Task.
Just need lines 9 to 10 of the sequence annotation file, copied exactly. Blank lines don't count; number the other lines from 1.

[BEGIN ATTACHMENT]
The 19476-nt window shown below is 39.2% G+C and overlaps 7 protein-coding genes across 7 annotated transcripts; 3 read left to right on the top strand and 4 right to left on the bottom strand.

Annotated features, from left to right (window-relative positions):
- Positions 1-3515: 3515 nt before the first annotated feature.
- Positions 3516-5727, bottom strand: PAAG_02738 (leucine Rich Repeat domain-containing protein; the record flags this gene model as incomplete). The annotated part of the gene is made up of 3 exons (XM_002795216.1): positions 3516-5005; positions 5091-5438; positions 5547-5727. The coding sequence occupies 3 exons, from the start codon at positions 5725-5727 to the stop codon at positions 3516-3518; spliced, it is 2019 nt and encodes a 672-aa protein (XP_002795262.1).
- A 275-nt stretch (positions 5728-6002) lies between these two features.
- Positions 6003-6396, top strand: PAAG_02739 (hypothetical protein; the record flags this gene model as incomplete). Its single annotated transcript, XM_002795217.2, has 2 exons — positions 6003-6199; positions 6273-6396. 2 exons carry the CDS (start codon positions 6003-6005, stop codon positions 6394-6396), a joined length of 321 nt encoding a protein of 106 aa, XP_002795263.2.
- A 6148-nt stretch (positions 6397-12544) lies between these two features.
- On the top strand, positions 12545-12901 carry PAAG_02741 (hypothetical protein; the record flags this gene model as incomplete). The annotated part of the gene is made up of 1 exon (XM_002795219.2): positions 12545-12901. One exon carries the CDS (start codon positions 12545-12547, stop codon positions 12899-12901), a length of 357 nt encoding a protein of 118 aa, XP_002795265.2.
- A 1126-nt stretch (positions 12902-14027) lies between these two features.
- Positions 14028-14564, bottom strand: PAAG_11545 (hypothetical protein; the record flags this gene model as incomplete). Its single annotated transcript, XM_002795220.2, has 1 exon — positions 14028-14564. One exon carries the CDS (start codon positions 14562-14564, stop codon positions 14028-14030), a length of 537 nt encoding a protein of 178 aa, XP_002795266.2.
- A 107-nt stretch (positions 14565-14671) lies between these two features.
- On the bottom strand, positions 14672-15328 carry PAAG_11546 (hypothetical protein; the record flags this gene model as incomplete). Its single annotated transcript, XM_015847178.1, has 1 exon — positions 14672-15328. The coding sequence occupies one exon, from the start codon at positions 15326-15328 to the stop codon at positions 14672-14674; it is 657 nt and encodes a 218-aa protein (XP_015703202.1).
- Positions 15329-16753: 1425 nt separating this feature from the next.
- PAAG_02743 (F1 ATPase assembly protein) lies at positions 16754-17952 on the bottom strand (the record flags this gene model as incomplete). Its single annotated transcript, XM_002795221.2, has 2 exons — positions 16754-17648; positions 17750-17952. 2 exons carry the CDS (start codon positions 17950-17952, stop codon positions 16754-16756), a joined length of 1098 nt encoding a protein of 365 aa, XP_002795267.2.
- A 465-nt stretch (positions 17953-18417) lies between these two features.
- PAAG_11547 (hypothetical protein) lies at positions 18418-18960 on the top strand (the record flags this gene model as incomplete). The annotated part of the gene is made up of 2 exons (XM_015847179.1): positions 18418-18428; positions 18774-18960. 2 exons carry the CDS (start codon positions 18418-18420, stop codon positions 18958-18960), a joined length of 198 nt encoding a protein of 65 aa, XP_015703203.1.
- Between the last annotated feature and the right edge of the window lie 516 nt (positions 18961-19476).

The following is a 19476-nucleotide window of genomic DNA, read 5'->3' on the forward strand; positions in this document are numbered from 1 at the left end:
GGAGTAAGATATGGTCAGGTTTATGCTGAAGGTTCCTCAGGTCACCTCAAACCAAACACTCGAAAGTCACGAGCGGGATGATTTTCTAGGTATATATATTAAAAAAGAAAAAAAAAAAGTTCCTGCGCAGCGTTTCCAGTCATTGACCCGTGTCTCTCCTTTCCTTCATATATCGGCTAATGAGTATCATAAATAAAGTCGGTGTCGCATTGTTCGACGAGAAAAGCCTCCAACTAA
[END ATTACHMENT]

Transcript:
- A 1126-nt stretch (positions 12902-14027) lies between these two features.
- Positions 14028-14564, bottom strand: PAAG_11545 (hypothetical protein; the record flags this gene model as incomplete). Its single annotated transcript, XM_002795220.2, has 1 exon — positions 14028-14564. One exon carries the CDS (start codon positions 14562-14564, stop codon positions 14028-14030), a length of 537 nt encoding a protein of 178 aa, XP_002795266.2.